- There was plenty of excitement to be had surrounding It Chapter Two's casting call, and it does not disappoint in the slightest. Jessica Chastain, James McAvoy, Bill Hader, Bill Skarsgard, and company all deliver terrific performances, Hader being singled out for a performance that has many chattering about a possible Oscar nomination for him next year. At least up until now, Hader has been mostly known for his voice acting and comedy roles, but playing an adult Richie allows him the opportunity to not only show off more of his comedic talent, but also show off some dramatic flare. Hader balances the comedy and horror behind his role perfectly; it's quite the unexpected surprise among a talent-rich cast. Skarsgard, meanwhile, is fully immersed once again into his role as Pennywise, and it makes for a lot of terrifying fun, watching him torment every one of the Losers. There's not one weak link in the cast; they are the glue that holds everything together.
- I am more on the unpopular opinion side, because I found It Chapter Two's scares to be much freakier and nightmarish than those from It Chapter One. The main issue with It Chapter One was the movie's relentless assault of jump-scares, to the point that they started to lose their scare factor. It Chapter Two, while certainly chock-full of jump scares, makes an effort to make the imagery appear larger, more disturbing, and as in-your-face as possible. Muschietti relies more heavily on low-angle shots to make Pennywise and his transformations appear more menacing, as opposed to having Pennywise just rush the camera at blazing speed. It makes sense to take this kind of approach, as it becomes clear that the movie likes to use the idea that fear makes someone seem smaller and weaker. For It Chapter Two, it's never about when will the jump scare happen. You always know when the scares are coming. More so, It Chapter Two builds it scares by making you wonder what sort of ghastly figure is going to appear next, and who is it going to come after.
- The cast is certainly the best part of It Chapter Two, but the characters they're playing end up being the worst part. A lengthier running time would lead some to believe that the movie wants to take extra time to dive more into each of its characters, except that we only get a brief glimpse of such potential characterization early on in the movie. Once the Losers all reunite in Derry, it's basically like watching the exact same people we saw from It Chapter One, the only difference is that now they're all adults. Bill is the stuttering leader who still struggles to cope with Georgie's death. Beverly continues to find herself stuck in the grasp of an abusive man. Richie is a joker who never knows when to shut up. Eddie is uptight and paranoid about his well-being. 27 years is a long time, so it seems odd that the adult versions of these characters still seem to have the same fears and anxieties that they had as children.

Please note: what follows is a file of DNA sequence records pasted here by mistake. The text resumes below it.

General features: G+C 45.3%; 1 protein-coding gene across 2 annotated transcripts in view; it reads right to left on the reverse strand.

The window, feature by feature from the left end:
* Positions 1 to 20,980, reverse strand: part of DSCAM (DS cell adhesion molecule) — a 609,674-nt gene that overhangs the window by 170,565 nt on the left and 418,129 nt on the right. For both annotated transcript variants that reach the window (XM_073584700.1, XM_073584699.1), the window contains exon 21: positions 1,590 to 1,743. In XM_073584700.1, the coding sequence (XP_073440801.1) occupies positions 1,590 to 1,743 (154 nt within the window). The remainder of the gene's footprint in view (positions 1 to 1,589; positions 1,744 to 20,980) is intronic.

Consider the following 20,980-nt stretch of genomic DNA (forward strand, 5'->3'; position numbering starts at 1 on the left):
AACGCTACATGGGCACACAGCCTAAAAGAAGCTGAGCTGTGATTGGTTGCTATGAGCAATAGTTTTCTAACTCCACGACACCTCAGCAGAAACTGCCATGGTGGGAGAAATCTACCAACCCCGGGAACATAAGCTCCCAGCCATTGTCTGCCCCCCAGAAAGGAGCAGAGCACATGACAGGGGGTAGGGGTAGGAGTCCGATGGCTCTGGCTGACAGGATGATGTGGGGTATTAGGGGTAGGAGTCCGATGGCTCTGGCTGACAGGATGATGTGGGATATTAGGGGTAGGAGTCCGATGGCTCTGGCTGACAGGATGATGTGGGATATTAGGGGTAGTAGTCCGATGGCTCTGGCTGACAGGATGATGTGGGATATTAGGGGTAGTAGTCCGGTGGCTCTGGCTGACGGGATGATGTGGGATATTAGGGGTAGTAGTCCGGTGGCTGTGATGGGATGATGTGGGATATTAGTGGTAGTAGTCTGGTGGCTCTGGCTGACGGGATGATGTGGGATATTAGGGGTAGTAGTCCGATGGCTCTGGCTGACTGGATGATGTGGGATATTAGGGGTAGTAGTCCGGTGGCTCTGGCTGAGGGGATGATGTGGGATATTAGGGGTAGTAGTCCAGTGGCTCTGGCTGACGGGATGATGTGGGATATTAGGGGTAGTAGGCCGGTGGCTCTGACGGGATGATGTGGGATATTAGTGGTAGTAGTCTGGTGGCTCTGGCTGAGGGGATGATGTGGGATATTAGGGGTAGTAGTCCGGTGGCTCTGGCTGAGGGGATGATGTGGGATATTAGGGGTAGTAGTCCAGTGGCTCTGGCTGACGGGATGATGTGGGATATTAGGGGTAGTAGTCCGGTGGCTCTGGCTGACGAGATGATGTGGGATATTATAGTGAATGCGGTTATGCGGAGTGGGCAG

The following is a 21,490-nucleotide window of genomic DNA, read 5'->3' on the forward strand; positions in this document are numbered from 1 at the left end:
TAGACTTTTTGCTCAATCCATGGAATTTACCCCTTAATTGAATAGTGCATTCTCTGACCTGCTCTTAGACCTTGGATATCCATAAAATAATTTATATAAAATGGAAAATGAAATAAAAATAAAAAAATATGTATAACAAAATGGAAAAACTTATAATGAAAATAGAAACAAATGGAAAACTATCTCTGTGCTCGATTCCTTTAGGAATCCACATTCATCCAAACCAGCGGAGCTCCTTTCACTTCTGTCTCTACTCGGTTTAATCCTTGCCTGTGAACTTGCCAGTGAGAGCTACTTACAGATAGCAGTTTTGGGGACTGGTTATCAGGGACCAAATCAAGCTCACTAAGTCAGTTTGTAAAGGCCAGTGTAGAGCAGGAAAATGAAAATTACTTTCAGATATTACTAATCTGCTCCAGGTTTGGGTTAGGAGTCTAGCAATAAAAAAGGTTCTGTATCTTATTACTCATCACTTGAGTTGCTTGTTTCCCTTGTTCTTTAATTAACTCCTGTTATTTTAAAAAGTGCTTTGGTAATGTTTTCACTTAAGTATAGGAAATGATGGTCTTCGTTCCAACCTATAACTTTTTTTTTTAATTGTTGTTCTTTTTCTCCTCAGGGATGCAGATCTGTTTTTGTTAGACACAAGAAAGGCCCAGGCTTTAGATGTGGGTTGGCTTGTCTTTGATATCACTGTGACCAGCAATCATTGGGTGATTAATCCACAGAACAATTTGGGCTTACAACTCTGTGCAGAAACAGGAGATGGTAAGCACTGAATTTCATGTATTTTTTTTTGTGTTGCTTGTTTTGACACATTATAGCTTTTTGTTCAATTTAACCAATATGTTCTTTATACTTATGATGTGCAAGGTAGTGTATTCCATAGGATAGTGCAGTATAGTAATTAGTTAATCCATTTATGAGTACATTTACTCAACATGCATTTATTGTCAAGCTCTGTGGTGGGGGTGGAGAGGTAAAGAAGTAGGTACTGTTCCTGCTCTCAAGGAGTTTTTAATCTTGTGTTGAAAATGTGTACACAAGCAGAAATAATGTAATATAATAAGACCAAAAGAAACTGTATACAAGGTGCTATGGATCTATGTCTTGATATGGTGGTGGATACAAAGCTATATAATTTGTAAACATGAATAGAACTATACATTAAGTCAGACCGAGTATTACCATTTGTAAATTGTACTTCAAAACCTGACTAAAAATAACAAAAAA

What would have enhanced It Chapter Two's scares even more is if Pennywise preyed on the more adult-oriented fears of Bill, Beverly, Richie, Eddie, and so on. What if Richie was now fearful that he chose the wrong career and now won't be able to make anything of his life? Wouldn't Beverly be afraid that she would never fall in love with the right person, and thus, find herself forever feeling alone and loveless? Would Mike feel any sense of regret that he decided to stay in Derry his whole life, never travelling anywhere or at least seeing other people? These are all real-life fears that thousands, hell millions, of people around the world feel or have felt, and if Pennywise was able to terrify Bill, Beverly, Richie, and so on, based on such fears, it would really be a neat way for the movie to tell us that fear is something that never goes away, even in adulthood.